But this is where the project is at its most interesting, producing relations between works previously distant, revealing each anew by the juxtaposition whilst attempting to hold on to the individuality of each at the same time. Kurtag forced resonances in Mussorgsky previously unheard, whilst Janacek, later, brought out a sense of ambiguity in an already-congruent Kurtag. In the sequences mentioned above this production of relations is convincing, moving beyond mere parlour trick into the realm of true creativity. Crowning these productions, for me, was the invigorating and frankly hilarious protracted journey through Mussorgsky, Kurtag, Scarlatti, Kurtag, Bach, Kurtag, and Hadyn (never sounding more like Liszt!) at the heart of the first half. The point was not that these composers were all made to sound like each other here but rather, winningly, that we could hear them in the same way. This hearing was a sight of seduction perpetrated by the bald wildness of Formenti's performance style at least as much as it was by the compositional and aesthetic paths of sympathy we could trace across the works.

That performance style, as it was on the prior release (though if anything the intensity is amped up in person), was dramatic, charged, vigorous, imposing, and vivid. Composite and multifarious passagework in Boulez produced vibrant shifts and variances of tone-colour, whilst, later, baroque rhythms jumped across staves as they telescoped in and out of modernist post-echoes in Kurtag's re-visioning. Elsewhere, the bald wildness mentioned above produced leaden weight in Schumann in the second half, for example, whilst it reversed into pent-up and a little ruffled cantabile at the head, in Machaut (perhaps the boldest inclusion here, though the fragmented nature of his music of course was highly germane). Generally, however, discharge of the head-spinning programme was carried out with a proper sense of drama and an overriding musicality that worked to dispel doubts about the value of the endeavour.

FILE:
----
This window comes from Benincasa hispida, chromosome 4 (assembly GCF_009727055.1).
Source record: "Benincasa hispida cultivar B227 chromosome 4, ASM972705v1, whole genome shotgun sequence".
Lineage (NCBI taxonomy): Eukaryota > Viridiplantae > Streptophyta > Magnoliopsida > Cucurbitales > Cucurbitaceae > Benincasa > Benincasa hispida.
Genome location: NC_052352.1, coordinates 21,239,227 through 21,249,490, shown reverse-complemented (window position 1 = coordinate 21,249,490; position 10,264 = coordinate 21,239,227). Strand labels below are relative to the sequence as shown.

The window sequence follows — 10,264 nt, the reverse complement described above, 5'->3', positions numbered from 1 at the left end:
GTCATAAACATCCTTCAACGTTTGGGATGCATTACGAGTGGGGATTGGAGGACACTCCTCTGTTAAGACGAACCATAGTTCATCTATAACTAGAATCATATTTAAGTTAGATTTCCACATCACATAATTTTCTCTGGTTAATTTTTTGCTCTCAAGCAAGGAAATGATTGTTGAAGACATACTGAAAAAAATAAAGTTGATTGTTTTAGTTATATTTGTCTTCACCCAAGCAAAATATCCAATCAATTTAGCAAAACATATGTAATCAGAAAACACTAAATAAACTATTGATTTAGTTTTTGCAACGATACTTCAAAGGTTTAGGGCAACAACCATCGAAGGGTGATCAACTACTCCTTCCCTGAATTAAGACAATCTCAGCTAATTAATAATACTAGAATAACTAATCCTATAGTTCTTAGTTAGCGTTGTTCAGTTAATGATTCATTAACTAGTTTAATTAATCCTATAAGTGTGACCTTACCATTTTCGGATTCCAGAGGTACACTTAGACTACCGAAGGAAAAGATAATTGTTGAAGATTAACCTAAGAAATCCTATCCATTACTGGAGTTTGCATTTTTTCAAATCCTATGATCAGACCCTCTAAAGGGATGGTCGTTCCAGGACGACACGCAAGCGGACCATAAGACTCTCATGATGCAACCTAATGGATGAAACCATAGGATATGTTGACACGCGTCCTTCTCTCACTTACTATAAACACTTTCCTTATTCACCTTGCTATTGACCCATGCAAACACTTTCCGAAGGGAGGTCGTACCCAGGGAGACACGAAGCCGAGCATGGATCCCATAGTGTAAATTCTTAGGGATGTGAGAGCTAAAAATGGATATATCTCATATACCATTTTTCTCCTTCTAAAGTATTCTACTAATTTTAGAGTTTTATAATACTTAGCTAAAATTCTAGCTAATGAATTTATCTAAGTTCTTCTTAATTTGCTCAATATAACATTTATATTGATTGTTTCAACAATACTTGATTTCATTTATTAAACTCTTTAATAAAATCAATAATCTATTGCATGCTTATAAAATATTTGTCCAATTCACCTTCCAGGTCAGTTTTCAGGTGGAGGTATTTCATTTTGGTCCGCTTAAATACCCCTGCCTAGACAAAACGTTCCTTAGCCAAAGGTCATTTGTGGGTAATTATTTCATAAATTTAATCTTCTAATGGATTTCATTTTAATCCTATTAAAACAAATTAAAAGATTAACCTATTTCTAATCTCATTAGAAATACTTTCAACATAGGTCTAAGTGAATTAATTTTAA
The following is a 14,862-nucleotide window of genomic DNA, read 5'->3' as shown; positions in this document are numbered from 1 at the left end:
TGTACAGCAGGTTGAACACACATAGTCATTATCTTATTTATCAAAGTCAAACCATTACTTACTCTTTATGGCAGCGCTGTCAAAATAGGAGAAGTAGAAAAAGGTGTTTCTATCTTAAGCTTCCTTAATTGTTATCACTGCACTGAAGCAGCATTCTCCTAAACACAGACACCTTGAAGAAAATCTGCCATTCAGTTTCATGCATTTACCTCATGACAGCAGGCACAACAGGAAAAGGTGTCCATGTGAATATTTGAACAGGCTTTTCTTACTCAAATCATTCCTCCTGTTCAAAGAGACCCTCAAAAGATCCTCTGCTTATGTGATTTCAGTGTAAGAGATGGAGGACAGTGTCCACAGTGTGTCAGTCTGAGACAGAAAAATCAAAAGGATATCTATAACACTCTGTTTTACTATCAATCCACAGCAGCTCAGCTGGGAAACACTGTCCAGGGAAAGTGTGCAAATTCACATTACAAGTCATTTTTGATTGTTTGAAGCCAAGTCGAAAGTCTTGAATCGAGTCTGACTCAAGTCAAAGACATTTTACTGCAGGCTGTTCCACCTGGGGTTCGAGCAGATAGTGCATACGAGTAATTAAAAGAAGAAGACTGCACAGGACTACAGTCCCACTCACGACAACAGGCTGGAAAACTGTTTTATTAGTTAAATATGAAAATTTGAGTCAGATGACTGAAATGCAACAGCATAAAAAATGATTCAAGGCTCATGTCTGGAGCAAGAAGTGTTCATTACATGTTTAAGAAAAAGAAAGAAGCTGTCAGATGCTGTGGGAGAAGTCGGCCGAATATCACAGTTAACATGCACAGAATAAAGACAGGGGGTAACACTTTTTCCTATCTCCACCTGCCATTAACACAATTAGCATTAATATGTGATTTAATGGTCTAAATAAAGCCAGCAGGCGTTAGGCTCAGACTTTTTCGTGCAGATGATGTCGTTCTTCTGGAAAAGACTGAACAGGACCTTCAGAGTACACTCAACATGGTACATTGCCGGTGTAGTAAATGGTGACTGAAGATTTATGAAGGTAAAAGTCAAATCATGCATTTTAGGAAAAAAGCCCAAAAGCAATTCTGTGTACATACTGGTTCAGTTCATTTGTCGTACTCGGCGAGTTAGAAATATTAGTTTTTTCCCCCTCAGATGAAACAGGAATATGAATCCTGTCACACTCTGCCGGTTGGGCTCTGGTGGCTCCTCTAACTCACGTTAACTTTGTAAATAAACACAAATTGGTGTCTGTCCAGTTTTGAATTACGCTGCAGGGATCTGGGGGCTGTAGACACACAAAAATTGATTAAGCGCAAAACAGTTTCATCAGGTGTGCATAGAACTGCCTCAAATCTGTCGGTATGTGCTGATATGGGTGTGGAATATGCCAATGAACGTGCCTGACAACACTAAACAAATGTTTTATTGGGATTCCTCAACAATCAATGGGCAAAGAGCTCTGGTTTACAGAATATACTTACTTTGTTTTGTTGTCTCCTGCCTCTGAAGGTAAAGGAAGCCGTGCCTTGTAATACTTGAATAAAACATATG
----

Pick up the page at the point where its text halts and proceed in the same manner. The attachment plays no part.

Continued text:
In a sense Formenti is doing little different with Kurtag's Ghosts to what programmers of conventional concerts and CDs habitually seek to do anyway, but such is the audacity here that some of the most fundamental questions of aesthetic experience are called into question: how should we listen to music? Who gets to assign value to pieces of music, and composers, and who creates canonical groupings out of those composers, and why? What is musical history anyway? My colleague Liam Cagney, in his review of the CD release, suggested that Formenti's is a fundamentally Romantic project, a seeking of a synthesis in musical history, even if that synthesis is formed from fragments obscurely linked. I would agree with this assessment, underlining however that the particular mode of synthesis being attempted here - a bird's eye view from the top down, musical history apparently having ended - is an endemically postmodern one.

Musical history is a dynamic, mobile phenomenon. It is yet in the process of being made, and will continue to be long into the future. Formenti's project is one of the more interesting of the primarily musical attempts to grapple with and re-order an element of that history that I've heard, even if the manner of its execution was highly inimitable.

By Stephen Graham

Photo: Marino Formenti